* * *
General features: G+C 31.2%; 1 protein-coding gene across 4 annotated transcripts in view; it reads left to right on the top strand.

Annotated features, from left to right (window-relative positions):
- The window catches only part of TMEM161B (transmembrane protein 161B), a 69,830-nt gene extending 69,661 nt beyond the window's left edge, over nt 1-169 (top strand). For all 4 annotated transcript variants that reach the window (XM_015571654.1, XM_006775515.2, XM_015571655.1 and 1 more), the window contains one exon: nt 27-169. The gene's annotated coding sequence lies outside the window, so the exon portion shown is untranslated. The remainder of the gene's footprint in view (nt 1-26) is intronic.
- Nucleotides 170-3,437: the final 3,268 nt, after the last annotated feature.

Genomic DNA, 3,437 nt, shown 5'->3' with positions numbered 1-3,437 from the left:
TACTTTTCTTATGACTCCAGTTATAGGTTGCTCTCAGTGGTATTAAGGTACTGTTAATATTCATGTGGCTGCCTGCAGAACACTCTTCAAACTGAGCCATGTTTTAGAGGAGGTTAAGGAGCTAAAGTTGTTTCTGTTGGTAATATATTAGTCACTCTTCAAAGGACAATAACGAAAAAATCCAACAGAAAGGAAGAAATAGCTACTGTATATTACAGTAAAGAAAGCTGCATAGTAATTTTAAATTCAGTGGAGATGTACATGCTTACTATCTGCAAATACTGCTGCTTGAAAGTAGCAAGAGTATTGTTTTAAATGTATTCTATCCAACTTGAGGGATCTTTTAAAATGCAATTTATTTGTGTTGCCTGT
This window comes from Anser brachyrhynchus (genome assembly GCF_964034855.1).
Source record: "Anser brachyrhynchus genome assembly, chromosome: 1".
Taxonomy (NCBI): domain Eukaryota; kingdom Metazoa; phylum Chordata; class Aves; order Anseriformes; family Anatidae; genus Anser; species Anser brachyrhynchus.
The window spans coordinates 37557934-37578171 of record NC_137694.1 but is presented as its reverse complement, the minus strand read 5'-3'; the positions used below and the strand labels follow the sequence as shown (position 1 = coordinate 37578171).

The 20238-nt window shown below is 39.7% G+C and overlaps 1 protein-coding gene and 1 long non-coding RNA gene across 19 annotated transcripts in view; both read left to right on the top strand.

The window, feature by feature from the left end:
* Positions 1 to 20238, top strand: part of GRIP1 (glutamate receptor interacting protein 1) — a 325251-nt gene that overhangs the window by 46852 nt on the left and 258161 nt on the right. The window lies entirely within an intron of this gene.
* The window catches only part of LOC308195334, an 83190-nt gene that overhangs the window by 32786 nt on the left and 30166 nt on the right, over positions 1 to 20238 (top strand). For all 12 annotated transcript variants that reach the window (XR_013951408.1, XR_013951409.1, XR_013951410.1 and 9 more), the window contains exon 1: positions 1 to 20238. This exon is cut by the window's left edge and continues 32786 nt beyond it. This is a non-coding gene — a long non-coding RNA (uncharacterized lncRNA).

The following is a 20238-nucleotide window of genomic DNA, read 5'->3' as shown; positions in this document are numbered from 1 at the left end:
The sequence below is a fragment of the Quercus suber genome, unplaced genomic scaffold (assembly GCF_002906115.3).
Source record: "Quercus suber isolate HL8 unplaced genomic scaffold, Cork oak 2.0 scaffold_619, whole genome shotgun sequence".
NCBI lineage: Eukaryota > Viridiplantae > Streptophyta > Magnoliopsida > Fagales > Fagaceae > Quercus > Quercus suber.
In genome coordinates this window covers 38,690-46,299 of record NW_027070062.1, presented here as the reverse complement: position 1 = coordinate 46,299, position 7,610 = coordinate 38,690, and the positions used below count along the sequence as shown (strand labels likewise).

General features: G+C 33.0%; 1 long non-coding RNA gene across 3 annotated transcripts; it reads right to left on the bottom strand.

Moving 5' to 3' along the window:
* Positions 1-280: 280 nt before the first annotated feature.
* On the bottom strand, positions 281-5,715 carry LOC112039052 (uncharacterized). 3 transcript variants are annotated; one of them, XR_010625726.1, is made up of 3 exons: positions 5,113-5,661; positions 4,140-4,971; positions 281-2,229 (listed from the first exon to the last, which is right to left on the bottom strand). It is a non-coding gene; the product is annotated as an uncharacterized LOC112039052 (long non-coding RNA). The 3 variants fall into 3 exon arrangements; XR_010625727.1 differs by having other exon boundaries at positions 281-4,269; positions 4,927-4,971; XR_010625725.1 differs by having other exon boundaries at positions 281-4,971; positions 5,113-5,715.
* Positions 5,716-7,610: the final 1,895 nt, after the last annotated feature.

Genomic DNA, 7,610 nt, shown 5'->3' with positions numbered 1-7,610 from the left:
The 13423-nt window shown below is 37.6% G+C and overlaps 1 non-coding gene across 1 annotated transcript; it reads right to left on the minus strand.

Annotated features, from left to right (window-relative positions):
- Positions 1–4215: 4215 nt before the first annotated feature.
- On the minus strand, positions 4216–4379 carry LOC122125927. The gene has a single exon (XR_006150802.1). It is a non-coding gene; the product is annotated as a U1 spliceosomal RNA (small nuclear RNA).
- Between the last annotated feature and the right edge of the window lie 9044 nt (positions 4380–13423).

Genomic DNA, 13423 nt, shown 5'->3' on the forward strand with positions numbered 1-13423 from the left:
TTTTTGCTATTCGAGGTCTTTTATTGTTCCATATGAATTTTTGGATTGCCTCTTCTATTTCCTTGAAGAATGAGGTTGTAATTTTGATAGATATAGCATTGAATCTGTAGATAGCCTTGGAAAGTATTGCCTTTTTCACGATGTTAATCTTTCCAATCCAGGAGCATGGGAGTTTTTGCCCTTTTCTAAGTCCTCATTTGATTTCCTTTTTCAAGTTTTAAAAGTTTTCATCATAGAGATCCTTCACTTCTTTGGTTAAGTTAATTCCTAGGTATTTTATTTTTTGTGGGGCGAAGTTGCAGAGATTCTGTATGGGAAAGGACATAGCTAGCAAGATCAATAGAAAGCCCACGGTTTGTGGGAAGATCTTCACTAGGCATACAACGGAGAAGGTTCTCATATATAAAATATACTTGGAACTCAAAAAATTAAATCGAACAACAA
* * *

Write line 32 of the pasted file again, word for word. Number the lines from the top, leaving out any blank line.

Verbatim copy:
TTTTTGCTATTCGAGGTCTTTTATTGTTCCATATGAATTTTTGGATTGCCTCTTCTATTTCCTTGAAGAATGAGGTTGTAATTTTGATAGATATAGCATTGAATCTGTAGATAGCCTTGGAAAGTATTGCCTTTTTCACGATGTTAATCTTTCCAATCCAGGAGCATGGGAGTTTTTGCCCTTTTCTAAGTCCTCATTTGATTTCCTTTTTCAAGTTTTAAAAGTTTTCATCATAGAGATCCTTCACTTCTTTGGTTAAGTTAATTCCTAGGTATTTTATTTTTTGTGGGGCGAAGTTGCAGAGATTCTGTATGGGAAAGGACATAGCTAGCAAGATCAATAGAAAGCCCACGGTTTGTGGGAAGATCTTCACTAGGCATACAACGGAGAAGGTTCTCATATATAAAATATACTTGGAACTCAAAAAATTAAATCGAACAACAA